HD: Yes. And I'm very ashamed to admit this, but not very ashamed, 'cause if I got a box of it I would be so thrilled, is those like totally commercial little Hostess cherry pies that come in the prepackaging. Whenever I'm having a bad day, I need one of those. It makes me so happy.
EL: And does it have to be Hostess, or any brand will do?
HD: Any brand, at that point.
EL: At that point you're not brand-specific.
HD: No, you just want that trash in your mouth. It's so great. It's so nostalgic and ...
EL: I have a lot of those too, like I have to say that I'm a huge peanut butter cup fan. And although I would like them to be dark chocolate, sometimes it doesn't even matter. And it's the same thing, where it's like what do you reach for? Like I had a three-hour journey in an Uber from our office in Sunset Park last night in the middle of the snowstorm, and he gave me some Swedish Fish. It was the best thing I've ever tasted in my life. Because context is everything.
HD: Everything, everything.
EL: So what's on your nightstand now, book-wise?
HD: I haven't read a book in a long time, with the baby and work and everything, but ...
EL: Got it. Before the baby, what was the last book you read that ...
HD: It was Sick by Porochista Khakpour. It's this woman who had Lyme disease and talks about what it's like to be sick in America as a woman and a woman of color. And it's such a fascinating read, 'cause their story is so devastating, and yet somehow you feel light after it. And-
EL: Sick, S-I-C-K?
HD: S-I-C-K, yep.
EL: All right, I'm gonna read it.
HD: It's amazing.
EL: Who's had the greatest influence on you in your career? Probably not your dad.
HD: No, 'cause I disagree with him all the time.
HD: Betsy Devine of Salvatore Brooklyn Ricotta. Just felt like such a beacon at such a dark time. And I respect so much about her, and just her attitude in general, and she's an extremely pleasant human being. I'm very honored to have shared space with her at such a time, when we were first getting off the ground.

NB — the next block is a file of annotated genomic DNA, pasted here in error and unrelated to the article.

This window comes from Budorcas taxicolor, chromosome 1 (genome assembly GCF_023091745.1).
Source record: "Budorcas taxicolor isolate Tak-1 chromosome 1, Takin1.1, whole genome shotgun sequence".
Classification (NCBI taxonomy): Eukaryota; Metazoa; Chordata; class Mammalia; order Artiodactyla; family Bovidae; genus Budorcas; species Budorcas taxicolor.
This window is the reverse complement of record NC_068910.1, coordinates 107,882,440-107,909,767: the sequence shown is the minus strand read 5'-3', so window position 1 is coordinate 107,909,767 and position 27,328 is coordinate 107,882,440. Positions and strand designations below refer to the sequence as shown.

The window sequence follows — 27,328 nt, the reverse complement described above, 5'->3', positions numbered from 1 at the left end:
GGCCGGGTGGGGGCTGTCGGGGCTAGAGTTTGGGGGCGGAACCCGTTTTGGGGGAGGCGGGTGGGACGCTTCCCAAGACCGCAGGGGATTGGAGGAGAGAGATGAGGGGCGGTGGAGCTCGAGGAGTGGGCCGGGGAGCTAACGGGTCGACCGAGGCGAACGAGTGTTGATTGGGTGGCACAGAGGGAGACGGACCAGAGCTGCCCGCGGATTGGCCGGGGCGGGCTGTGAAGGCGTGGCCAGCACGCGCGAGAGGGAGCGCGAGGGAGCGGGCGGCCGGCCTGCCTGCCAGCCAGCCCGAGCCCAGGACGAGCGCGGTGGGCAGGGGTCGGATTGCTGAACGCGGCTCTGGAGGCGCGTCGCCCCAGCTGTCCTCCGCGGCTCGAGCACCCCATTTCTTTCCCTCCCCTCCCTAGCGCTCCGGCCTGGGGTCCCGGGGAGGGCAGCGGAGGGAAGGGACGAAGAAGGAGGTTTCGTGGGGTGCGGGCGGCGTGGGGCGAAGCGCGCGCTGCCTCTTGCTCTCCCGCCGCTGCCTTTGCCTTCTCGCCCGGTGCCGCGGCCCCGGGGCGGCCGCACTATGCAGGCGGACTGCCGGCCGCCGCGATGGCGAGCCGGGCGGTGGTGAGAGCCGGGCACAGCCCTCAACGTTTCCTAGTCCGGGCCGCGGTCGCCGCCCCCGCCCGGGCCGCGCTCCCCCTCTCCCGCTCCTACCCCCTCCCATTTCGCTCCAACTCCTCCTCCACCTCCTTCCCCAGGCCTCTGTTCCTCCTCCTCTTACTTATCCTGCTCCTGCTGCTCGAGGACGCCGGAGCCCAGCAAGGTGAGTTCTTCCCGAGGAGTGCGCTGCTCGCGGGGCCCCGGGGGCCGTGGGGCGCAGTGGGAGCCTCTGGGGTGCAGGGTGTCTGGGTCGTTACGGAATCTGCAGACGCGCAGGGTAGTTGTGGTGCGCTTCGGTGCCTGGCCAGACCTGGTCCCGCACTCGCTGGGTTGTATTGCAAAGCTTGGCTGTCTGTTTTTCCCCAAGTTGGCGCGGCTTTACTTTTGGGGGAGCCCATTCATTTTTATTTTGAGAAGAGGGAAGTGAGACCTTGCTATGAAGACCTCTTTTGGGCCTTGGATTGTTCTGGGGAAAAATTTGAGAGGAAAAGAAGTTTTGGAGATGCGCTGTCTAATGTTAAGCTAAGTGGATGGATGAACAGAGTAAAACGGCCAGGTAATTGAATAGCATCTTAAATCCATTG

EL: Tell us about the baby.
EL: First of all, I can't believe you haven't shown me any pictures.
HD: You know, I'm so bad, I got pregnant and had a baby and didn't tell anybody. It was just like, I was not processing the information.
EL: You told the, I presume you told the father.
HD: Yeah, he knew, yeah. But it didn't even sink in for him until he saw her. I was like "Dude, you need to change some of your priorities." He's like "Yeah, later maybe." So we're both pretty chill, a little too much. But she's great. Her name is Zomorod, and it means emeralds in Farsi, and my parents were like "Why are you giving her such an intense, ancient Iranian name?" It's like naming your child Gertrude, I guess, in English. And they're like "Why?" And I was like "Look, my kid is going to be ... she's got an Italian last name, she's gonna be very American, I just want her to have something that reminds her daily that she's Iranian." And they're like "Yeah, you did it." But she's so precious, and like I said, in a way she's kind of slowed me down a lot, work-wise and life-wise, and it's been a real blessing.